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New GM: Question about Players

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Hi there fellows,

I'm a long-time RPer and gamer who has just picked up Dark Heresy. My friends and I are long-time D&D players (4ed now), and my buddy is our usual DM for that game. However, we also (this friend and I) play Warhammer 40K tabletop (CSM for me, Tyranids for him) and so have a good level of interest in the 40k universe (not to mention being big fans of Dawn of War, 1 and 2)

So, I decided to pick up the Dark Heresy core book and GM Kit and try my hand at GMing THIS game. It's quite a bit different from D&D, but I have always been one who has appreciated the more RP-heavy elements (as opposed to all combat) of that game, and being a big fan of the 40k universe, this appealed to me quite a bit.

My question is, basically, aside from this one other friend, there's only one other person who is showing interest in participating as a player. I am set as the GM, so my question is really, how well does the game work with just two players? The core book says you need "at least three people", but in my tabletop RP experience, my groups have always been 4 or 5 people, if not more. (Our current D&D campaign contains the DM and 6 players).

In the experience of you guys who have played and GMed, would a group of just two players be competent enough to handle the various threats straight out of the book, or would it require stat tweaking, etc in order to make them able to survive reasonably dramatic-sized encounters?

Thanks!

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I am currently playing a game with my friend and its just the two of us with me being a character and Game Master. Its a pain in the butt. I want to be as realistic as possible as to how many people would show up to a given action if a firefight were to break out but am forced to scale down the realism for safety. If we fight more than three people, were in big trouble, as three is already a handful and ould possibly die anyways. I would say avoid this at all possible but you can still play a dubbed down version like me and my friend are. I would also add +5 wounds to both characters to make up for the lower firepower. This is our third run through and its a trial and error. Good luck.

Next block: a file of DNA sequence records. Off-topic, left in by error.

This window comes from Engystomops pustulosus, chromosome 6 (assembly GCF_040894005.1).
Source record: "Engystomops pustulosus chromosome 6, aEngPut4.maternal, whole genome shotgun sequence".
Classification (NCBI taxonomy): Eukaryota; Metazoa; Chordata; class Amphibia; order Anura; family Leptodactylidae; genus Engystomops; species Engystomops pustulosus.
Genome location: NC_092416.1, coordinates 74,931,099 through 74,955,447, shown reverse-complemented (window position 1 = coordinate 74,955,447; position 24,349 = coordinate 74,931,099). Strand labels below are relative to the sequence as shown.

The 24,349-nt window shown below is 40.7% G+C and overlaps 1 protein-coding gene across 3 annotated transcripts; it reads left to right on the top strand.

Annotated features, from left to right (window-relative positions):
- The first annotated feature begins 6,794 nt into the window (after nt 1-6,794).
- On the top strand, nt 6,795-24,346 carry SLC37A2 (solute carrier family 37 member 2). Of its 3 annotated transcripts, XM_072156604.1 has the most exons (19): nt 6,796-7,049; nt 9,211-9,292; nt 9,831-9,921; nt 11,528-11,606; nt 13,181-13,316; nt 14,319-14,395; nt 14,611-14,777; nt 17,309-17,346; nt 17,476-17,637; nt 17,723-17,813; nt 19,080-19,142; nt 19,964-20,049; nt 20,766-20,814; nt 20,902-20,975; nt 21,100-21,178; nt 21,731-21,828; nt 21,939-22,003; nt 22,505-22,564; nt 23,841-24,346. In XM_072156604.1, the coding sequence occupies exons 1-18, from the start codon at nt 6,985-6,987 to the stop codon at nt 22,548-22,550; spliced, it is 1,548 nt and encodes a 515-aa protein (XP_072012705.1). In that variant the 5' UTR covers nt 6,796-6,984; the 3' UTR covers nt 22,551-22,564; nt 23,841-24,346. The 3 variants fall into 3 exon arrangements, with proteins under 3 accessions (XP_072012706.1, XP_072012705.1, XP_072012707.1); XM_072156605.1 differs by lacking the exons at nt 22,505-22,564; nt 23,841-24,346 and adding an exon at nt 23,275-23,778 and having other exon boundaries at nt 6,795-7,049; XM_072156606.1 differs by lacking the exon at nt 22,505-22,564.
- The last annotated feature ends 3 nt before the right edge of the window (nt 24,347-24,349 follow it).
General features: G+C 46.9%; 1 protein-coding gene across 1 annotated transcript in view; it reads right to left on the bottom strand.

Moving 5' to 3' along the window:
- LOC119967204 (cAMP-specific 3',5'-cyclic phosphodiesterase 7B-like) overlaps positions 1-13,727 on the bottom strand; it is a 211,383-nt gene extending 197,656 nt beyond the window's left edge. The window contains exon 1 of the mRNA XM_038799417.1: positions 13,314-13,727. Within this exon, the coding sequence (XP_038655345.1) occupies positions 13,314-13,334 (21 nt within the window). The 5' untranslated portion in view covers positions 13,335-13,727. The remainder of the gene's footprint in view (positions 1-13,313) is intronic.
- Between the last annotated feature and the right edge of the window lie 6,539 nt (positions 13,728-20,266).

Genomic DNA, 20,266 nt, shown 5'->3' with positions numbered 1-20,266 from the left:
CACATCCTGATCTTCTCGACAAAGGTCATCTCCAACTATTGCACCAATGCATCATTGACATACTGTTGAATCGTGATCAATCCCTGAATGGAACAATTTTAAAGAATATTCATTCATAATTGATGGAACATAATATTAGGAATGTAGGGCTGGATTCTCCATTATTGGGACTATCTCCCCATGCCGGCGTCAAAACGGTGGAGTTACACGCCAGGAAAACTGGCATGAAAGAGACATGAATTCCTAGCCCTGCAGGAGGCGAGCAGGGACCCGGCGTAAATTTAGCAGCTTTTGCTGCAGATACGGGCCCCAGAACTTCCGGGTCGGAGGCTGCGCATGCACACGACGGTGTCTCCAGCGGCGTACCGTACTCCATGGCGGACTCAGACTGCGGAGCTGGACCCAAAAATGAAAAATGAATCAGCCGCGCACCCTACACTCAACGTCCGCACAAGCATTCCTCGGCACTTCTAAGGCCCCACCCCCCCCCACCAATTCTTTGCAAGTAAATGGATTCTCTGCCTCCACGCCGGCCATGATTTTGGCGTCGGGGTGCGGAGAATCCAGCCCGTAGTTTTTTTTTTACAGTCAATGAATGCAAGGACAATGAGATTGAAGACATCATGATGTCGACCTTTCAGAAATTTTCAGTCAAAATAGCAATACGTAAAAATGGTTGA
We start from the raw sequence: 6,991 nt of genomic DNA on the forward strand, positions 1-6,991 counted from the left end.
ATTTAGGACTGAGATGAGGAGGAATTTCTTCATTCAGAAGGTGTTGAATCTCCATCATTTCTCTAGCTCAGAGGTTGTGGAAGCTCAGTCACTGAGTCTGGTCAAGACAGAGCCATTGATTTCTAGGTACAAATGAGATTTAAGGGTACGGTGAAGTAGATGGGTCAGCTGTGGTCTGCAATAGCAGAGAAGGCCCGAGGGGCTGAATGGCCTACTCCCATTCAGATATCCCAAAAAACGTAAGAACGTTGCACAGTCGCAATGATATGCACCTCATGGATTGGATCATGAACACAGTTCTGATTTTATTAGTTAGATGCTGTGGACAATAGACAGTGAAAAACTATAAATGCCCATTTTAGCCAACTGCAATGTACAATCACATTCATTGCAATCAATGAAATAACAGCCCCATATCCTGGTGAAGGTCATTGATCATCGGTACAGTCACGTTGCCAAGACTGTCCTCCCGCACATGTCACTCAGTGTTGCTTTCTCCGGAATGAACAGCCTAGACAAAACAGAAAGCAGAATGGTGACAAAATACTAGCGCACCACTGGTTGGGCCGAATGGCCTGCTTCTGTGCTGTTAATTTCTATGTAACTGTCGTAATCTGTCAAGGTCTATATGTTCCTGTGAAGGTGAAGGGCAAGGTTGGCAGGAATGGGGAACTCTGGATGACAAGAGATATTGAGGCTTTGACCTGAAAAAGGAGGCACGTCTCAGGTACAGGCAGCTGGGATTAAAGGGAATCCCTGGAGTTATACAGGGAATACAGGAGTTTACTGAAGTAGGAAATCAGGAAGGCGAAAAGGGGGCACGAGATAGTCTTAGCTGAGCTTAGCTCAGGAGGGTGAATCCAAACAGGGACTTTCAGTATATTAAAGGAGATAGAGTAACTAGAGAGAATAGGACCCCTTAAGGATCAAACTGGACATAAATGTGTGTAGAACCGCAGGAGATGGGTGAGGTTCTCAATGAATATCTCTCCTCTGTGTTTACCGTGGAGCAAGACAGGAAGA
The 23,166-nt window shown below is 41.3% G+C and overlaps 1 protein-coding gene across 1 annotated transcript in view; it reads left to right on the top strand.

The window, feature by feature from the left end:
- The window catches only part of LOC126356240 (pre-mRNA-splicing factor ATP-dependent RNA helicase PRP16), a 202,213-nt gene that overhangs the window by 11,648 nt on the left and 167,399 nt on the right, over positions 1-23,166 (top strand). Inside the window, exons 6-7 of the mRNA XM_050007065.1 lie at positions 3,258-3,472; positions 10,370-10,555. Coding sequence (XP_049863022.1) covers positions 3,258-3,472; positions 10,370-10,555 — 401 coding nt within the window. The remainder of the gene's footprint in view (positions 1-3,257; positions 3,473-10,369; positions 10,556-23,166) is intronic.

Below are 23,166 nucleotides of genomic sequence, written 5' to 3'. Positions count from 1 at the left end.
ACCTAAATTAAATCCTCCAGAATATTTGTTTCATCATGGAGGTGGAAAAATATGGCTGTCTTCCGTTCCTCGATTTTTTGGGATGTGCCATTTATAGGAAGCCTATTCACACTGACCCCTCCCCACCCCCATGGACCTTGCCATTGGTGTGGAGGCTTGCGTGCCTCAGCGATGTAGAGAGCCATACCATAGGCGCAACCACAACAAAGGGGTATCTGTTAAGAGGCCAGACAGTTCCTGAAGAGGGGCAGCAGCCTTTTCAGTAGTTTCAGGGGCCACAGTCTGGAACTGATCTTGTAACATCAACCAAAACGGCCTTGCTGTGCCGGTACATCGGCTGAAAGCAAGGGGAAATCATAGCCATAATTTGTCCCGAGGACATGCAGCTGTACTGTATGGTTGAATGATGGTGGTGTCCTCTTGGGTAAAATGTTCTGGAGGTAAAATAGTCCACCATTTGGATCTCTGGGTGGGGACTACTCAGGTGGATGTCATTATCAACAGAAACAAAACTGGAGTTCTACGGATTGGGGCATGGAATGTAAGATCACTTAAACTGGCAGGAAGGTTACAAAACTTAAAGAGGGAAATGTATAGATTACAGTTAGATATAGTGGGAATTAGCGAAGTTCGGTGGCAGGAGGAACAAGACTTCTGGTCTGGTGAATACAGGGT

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What we often do if people don't show up and we only have 2 players show up, is have some low level npc's that are nominally under the control of the players.  So the players mostly control the characters, but the GM has to power to prevent certain actions, like the players using the npcs as bait or trying to sacrifice them to save themselves etc.

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i am making a game whit 2 PC's and think it's ok. I have a over powered back-op if i can see "oh that to manny enemys, in whit the back-op seveter" but i have also given them som extra EXP to start whit, and some ekstra traints becouse the don't have a healer (psyker) or a teck prist so they don't think "what now?" all the times. And to make i ok batle take some Scum as enemys and a abirator that is after the scums

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Depends at what you're throwing at them and how combat capable the characters are.  Arbitrators, assassins, guardsmen, scum, and sororitas can be pretty lethal at the start.  They can handle a small number of cultists on their own.  With a modest amount of gear or xp, they'll be able to take on bigger challenges.  If you want more detail than that, you're going to have to be specific about what challenges you want them to overcome.

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The group where I play has 3 players, but when one can't make it, we have "back up" additional characters, so each player runs 2 characters.  It has worked out fine for us.

It's sort of a personal choice thing though.  I love getting a chance to play 2 characters at once as a player, but would never go for it in my own game.  (So I guess my GM is just nicer on that front than I am.)  When I run, I won't run with less than 3 players.